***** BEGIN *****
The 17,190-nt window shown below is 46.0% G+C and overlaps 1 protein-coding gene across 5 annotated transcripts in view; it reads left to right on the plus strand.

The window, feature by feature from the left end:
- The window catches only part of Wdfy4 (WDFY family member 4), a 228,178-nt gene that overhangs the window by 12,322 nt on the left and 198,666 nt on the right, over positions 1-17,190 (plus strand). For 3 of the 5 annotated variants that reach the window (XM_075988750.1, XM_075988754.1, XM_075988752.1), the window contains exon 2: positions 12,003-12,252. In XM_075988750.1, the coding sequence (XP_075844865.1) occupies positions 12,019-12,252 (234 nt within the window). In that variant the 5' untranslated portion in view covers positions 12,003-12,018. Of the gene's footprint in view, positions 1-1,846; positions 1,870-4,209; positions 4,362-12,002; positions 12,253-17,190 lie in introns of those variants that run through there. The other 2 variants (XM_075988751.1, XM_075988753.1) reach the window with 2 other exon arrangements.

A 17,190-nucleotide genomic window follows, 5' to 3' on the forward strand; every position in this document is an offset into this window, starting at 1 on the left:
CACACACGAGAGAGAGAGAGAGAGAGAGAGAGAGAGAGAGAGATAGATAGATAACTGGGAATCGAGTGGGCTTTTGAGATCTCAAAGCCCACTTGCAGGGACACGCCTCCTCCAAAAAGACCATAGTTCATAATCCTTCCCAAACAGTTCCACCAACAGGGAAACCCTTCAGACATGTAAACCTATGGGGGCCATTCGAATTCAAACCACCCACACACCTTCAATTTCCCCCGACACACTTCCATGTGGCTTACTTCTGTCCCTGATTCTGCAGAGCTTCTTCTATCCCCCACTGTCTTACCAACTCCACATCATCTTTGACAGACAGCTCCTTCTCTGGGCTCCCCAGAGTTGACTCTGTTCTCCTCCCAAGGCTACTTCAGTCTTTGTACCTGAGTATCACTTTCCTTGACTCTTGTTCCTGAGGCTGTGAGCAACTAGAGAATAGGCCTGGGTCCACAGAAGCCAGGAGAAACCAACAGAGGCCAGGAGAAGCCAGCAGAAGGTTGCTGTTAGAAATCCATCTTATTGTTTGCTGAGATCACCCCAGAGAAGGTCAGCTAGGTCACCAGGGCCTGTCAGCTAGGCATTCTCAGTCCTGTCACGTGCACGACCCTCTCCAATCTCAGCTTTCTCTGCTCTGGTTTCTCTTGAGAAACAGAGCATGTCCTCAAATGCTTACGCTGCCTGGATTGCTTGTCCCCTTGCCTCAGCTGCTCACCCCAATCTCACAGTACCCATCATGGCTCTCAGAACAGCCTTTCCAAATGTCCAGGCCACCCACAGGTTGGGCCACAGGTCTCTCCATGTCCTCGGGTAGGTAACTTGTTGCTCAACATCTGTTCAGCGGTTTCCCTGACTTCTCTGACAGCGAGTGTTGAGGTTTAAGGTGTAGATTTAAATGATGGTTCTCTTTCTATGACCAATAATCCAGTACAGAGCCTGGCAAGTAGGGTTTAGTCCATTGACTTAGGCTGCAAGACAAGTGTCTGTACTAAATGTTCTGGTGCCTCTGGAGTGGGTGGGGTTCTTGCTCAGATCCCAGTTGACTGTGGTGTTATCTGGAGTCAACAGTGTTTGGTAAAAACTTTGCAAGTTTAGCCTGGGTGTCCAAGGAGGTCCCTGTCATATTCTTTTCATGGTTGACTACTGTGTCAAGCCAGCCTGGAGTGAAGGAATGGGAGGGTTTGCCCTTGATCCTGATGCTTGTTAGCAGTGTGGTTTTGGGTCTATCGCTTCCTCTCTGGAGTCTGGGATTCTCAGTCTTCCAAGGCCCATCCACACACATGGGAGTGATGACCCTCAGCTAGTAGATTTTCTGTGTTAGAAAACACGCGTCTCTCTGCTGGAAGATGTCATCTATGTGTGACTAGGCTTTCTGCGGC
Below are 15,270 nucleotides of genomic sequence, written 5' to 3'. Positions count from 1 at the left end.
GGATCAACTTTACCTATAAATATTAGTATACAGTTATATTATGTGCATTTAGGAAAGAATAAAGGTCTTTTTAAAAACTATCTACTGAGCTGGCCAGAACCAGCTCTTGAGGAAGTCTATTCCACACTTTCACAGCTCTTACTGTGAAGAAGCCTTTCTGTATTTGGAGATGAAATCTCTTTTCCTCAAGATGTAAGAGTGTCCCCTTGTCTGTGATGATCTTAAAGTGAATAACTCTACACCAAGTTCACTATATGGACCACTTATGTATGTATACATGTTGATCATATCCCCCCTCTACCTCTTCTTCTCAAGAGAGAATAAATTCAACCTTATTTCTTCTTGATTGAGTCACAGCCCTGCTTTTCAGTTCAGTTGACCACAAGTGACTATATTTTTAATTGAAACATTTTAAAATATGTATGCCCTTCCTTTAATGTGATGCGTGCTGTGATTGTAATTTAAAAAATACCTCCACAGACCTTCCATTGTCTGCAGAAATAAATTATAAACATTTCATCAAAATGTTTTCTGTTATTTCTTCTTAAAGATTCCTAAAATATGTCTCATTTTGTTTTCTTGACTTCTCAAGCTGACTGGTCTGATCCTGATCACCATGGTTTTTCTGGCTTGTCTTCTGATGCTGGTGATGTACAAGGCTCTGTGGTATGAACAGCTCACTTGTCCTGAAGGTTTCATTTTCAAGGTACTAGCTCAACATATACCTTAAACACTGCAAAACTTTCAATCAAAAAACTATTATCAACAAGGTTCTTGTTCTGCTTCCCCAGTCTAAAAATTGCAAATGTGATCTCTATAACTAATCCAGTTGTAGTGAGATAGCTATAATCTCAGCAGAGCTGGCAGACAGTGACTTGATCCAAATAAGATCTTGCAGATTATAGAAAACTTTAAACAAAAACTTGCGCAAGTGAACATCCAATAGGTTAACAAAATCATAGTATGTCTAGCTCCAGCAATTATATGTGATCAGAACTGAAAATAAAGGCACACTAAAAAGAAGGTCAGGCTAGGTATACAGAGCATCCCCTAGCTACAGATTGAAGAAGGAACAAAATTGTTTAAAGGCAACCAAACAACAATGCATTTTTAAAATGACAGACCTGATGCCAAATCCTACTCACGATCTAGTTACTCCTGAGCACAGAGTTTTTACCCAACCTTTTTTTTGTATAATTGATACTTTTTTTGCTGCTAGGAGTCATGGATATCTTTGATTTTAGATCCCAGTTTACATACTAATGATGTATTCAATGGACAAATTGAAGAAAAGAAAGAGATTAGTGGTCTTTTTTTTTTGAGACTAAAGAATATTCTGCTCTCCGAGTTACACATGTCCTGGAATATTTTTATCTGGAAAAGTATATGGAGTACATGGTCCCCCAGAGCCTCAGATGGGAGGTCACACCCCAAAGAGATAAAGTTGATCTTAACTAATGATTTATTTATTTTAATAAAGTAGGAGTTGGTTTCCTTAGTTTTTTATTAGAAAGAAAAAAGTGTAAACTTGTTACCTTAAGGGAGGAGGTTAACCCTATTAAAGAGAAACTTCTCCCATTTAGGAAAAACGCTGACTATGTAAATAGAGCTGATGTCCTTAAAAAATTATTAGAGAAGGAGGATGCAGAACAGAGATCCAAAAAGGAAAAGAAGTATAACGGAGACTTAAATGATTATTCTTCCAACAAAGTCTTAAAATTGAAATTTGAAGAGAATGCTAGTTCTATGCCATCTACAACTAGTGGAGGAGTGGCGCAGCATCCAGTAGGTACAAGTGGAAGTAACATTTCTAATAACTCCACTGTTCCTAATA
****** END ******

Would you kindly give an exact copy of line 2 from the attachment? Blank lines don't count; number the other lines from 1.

The window, feature by feature from the left end: